Tim Hass, Ferry Division information officer, said in an email Friday that of the 22 ferries in the fleet, nine are 25 years old or older, and two are 50+ years of age.

He said that under current law, the Ferry Division raises money for new ferries in one of three ways:

  1. Revenue through tolling and other means (advertising, etc.)
  2. Appropriation of Strategic Transportation Investments (STI) money from RPOs
  3. Cost savings through reductions in service

“That’s the law that exists,” he said in an email. “The Ferry Division cannot base its operations on what might occur in the next session or future sessions.”

Torbett stressed that the budget document does not contain any new language on tolling.

“The law is no different from what it was,” Torbett said.

He also said that the General Assembly, by general statute, told Goodwin to seek alternative sources of funding (which could be sponsorships, advertising or concessions) for ferry replacement.

But Goodwin said he has gotten no response from the request-for-proposals the division promulgated for ferry sponsorship.

“I’m trying to find a solution to see if it’s acceptable (to Ocracoke),” he said. “But if no one is satisfied then what do I do? Cut services division-wide?”

Goodwin has been seeking to add one or two passenger ferries from Hatteras to Silver Lake, each of which would cost about $ 2 million to build instead of about $15 million for a car ferry.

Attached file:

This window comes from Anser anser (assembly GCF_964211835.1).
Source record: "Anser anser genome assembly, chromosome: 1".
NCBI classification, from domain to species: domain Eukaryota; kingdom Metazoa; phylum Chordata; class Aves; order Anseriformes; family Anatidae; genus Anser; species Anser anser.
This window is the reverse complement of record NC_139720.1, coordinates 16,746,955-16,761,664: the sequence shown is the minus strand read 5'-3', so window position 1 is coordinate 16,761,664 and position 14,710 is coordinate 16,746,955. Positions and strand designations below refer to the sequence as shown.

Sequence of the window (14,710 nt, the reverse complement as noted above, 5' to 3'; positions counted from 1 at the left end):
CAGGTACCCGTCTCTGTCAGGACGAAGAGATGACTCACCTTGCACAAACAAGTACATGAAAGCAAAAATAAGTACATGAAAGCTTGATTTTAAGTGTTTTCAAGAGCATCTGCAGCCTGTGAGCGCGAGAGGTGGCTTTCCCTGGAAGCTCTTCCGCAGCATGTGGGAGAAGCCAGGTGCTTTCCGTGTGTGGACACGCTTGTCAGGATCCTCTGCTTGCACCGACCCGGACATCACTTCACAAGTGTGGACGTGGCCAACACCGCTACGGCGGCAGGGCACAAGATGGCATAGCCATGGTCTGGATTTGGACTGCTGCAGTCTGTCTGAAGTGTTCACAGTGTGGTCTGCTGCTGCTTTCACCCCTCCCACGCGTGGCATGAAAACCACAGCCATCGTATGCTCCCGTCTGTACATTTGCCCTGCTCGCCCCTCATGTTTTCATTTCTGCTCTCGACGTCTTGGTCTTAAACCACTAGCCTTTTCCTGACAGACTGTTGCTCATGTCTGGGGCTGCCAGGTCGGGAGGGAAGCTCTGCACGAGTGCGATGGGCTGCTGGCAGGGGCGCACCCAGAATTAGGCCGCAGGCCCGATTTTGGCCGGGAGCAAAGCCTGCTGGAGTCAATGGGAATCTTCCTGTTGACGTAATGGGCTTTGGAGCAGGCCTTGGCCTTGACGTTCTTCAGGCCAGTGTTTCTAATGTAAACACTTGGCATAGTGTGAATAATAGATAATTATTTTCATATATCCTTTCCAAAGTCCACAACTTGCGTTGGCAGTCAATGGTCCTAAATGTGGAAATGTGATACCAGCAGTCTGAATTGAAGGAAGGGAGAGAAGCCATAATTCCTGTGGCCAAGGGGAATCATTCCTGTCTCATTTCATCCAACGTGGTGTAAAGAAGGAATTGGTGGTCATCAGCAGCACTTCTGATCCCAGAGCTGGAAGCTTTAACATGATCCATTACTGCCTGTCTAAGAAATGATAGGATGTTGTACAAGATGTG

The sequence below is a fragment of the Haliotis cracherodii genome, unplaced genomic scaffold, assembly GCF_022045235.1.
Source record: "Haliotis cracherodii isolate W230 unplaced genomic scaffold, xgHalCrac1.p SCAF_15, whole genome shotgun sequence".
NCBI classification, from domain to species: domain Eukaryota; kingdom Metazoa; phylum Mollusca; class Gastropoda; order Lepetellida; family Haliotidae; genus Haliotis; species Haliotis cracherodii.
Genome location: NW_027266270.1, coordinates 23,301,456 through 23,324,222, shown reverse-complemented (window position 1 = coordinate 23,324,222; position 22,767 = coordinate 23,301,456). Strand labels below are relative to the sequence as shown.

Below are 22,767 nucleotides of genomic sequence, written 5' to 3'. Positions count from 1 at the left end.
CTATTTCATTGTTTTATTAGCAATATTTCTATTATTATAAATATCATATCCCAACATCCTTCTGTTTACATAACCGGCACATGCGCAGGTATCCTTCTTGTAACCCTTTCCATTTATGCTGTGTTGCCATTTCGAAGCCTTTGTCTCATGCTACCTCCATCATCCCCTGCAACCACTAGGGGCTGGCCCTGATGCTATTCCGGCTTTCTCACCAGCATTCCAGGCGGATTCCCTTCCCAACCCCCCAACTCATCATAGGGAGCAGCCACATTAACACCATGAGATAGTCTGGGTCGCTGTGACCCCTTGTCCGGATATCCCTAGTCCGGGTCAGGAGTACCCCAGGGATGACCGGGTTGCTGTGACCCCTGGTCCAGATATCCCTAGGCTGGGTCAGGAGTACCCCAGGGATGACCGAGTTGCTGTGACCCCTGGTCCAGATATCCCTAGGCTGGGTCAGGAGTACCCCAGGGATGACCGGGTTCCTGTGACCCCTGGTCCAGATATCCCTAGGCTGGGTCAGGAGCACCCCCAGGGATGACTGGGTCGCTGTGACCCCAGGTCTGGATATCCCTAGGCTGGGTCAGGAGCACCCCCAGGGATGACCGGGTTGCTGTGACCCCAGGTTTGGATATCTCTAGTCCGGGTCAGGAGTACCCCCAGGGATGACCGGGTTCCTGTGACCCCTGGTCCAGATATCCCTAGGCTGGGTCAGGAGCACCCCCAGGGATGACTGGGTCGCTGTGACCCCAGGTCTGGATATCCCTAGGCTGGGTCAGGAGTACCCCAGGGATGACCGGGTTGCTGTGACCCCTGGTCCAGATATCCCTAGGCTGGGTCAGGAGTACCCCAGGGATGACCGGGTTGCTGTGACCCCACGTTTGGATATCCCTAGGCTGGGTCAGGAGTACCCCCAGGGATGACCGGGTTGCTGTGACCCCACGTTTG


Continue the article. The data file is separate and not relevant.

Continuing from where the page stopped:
A $7 million grant recently approved for this project from Eastern Federal Lands would include the building of one boat, as well as island infrastructure, Deputy Ferry Division Director Jed Dixon had reported at the October monthly meeting.

This federal grant also would include purchase of an open-air tram to shuttle visitors around the village. 

A complicated funding procedure devised in 2013 by Gov. Pat McCrory and called the Strategic Transportation Investments divided the state into 10 regions (RPOs) all of whom were given $32 million with which to fund bridges, trains, airports, roads, bike and pedestrian projects and ferry replacement. Prior to this initiative, ferry replacements were done by an appropriation from the Legislature.

(Peter Vankevich contributed to this article)

The magic of Ocracoke begins on the ferry ride to the island. Photo by C. Leinbach
The magic of Ocracoke begins on the ferry ride to the island. Photo by C. Leinbach
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  1. I confess to being perplexed by the rapid oscillations in this policy. I suppose it lingers that, should the RPO vote “no” or not vote on this issue, control returns to Raleigh. And this is the case as the RPO has been relieved of responsibility.
    We’re still flying B-52s so I presume age can to a large extent be offset by maintenance. Obsolete design would be a different matter.
    We’ve not seen the end of this hot potato.
    Is politics fun, or what? I choose what.